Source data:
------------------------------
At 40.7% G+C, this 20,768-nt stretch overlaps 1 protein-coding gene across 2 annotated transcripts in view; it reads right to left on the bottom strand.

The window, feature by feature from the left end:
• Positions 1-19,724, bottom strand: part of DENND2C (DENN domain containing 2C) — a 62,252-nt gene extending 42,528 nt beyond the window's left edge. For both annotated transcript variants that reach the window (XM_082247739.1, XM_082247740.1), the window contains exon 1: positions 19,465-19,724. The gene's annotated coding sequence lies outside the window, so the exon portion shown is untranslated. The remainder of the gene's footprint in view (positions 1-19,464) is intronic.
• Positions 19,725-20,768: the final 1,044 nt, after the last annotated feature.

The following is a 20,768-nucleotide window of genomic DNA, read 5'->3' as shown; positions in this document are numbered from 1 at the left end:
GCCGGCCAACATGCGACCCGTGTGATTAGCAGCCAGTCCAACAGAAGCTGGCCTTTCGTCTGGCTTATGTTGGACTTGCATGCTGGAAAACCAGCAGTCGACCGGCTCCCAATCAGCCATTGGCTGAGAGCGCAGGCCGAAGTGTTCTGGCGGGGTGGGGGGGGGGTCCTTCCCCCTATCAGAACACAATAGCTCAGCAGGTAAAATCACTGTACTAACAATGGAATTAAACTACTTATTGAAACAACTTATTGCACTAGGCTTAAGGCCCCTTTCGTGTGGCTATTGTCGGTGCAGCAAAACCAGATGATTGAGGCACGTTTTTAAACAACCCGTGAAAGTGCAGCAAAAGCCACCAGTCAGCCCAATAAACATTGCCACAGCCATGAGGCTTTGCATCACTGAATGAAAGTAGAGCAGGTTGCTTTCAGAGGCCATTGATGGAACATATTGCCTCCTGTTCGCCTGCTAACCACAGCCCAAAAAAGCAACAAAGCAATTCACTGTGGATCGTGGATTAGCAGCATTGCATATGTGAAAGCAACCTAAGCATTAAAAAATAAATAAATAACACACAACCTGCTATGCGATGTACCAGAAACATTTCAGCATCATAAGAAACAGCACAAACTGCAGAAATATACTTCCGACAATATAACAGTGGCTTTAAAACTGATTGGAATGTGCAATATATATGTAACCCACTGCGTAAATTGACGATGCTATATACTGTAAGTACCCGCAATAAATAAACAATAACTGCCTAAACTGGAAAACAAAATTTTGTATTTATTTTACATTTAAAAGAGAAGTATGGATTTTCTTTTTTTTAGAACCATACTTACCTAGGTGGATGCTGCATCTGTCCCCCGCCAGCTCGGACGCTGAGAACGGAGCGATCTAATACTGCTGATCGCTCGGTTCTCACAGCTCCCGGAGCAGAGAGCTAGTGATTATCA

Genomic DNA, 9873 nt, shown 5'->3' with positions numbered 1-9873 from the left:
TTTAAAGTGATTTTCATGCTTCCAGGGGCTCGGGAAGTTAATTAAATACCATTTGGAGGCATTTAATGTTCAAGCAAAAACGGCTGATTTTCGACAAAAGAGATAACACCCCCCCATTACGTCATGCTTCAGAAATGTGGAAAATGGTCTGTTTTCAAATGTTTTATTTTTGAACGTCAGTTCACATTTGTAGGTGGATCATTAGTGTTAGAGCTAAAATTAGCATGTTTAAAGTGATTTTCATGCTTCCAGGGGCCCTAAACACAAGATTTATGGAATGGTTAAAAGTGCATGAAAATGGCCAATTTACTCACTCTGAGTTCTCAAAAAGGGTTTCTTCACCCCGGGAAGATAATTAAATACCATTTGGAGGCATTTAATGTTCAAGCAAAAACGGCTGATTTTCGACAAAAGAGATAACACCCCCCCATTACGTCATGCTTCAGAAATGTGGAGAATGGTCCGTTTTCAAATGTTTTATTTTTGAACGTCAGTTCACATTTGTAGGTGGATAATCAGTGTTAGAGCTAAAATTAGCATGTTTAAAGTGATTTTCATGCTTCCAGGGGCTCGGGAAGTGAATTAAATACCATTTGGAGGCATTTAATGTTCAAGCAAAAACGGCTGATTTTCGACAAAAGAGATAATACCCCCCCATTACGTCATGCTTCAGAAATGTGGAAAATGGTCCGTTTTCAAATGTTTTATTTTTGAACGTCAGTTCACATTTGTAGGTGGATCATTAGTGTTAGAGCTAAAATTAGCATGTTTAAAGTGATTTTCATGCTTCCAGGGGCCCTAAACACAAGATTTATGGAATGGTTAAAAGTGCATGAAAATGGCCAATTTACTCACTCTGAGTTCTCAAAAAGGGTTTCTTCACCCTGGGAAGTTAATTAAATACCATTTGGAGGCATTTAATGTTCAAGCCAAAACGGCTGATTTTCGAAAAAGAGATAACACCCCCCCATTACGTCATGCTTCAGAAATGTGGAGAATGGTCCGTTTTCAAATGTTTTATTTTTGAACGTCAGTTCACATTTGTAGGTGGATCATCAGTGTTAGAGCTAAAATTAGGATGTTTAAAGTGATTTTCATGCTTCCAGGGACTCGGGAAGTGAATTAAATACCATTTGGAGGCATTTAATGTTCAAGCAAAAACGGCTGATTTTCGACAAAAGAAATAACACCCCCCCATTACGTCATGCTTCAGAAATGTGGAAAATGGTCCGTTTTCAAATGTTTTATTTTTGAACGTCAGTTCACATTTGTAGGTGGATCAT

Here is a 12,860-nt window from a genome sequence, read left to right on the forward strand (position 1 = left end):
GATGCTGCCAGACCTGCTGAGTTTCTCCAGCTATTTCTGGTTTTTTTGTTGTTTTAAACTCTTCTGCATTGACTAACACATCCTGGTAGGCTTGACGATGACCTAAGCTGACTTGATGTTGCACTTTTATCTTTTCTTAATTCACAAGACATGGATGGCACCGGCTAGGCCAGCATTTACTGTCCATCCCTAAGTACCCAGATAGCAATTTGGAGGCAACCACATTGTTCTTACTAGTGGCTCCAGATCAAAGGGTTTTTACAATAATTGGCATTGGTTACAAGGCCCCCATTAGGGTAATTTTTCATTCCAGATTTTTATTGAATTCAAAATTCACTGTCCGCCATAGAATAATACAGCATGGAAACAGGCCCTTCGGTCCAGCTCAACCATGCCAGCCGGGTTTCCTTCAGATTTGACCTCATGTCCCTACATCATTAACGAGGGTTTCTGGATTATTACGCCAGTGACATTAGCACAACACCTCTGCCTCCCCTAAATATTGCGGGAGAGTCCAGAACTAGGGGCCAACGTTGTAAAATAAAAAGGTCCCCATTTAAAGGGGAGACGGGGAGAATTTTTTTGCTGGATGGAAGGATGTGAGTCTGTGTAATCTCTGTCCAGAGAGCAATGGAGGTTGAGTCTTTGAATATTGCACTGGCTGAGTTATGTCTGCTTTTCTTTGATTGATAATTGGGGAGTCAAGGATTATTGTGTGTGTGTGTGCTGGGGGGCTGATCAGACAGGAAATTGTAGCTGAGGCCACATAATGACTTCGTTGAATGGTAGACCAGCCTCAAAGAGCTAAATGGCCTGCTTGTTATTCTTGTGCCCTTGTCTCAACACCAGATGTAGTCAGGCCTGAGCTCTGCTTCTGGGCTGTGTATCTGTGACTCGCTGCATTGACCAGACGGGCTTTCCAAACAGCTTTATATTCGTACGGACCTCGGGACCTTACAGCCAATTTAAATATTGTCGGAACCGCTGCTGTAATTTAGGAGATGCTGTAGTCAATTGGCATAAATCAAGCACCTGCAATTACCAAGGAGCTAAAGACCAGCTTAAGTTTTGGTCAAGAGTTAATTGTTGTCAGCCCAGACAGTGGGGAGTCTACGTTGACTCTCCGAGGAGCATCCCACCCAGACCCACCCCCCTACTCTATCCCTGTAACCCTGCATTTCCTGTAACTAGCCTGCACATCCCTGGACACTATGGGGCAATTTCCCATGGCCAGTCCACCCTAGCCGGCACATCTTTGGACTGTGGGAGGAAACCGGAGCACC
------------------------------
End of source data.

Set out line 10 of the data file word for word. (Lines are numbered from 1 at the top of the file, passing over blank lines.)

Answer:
GATGCTGCCAGACCTGCTGAGTTTCTCCAGCTATTTCTGGTTTTTTTGTTGTTTTAAACTCTTCTGCATTGACTAACACATCCTGGTAGGCTTGACGATGACCTAAGCTGACTTGATGTTGCACTTTTATCTTTTCTTAATTCACAAGACATGGATGGCACCGGCTAGGCCAGCATTTACTGTCCATCCCTAAGTACCCAGATAGCAATTTGGAGGCAACCACATTGTTCTTACTAGTGGCTCCAGATCAAAGGGTTTTTACAATAATTGGCATTGGTTACAAGGCCCCCATTAGGGTAATTTTTCATTCCAGATTTTTATTGAATTCAAAATTCACTGTCCGCCATAGAATAATACAGCATGGAAACAGGCCCTTCGGTCCAGCTCAACCATGCCAGCCGGGTTTCCTTCAGATTTGACCTCATGTCCCTACATCATTAACGAGGGTTTCTGGATTATTACGCCAGTGACATTAGCACAACACCTCTGCCTCCCCTAAATATTGCGGGAGAGTCCAGAACTAGGGGCCAACGTTGTAAAATAAAAAGGTCCCCATTTAAAGGGGAGACGGGGAGAATTTTTTTGCTGGATGGAAGGATGTGAGTCTGTGTAATCTCTGTCCAGAGAGCAATGGAGGTTGAGTCTTTGAATATTGCACTGGCTGAGTTATGTCTGCTTTTCTTTGATTGATAATTGGGGAGTCAAGGATTATTGTGTGTGTGTGTGCTGGGGGGCTGATCAGACAGGAAATTGTAGCTGAGGCCACATAATGACTTCGTTGAATGGTAGACCAGCCTCAAAGAGCTAAATGGCCTGCTTGTTATTCTTGTGCCCTTGTCTCAACACCAGATGTAGTCAGGCCTGAGCTCTGCTTCTGGGCTGTGTATCTGTGACTCGCTGCATTGACCAGACGGGCTTTCCAAACAGCTTTATATTCGTACGGACCTCGGGACCTTACAGCCAATTTAAATATTGTCGGAACCGCTGCTGTAATTTAGGAGATGCTGTAGTCAATTGGCATAAATCAAGCACCTGCAATTACCAAGGAGCTAAAGACCAGCTTAAGTTTTGGTCAAGAGTTAATTGTTGTCAGCCCAGACAGTGGGGAGTCTACGTTGACTCTCCGAGGAGCATCCCACCCAGACCCACCCCCCTACTCTATCCCTGTAACCCTGCATTTCCTGTAACTAGCCTGCACATCCCTGGACACTATGGGGCAATTTCCCATGGCCAGTCCACCCTAGCCGGCACATCTTTGGACTGTGGGAGGAAACCGGAGCACC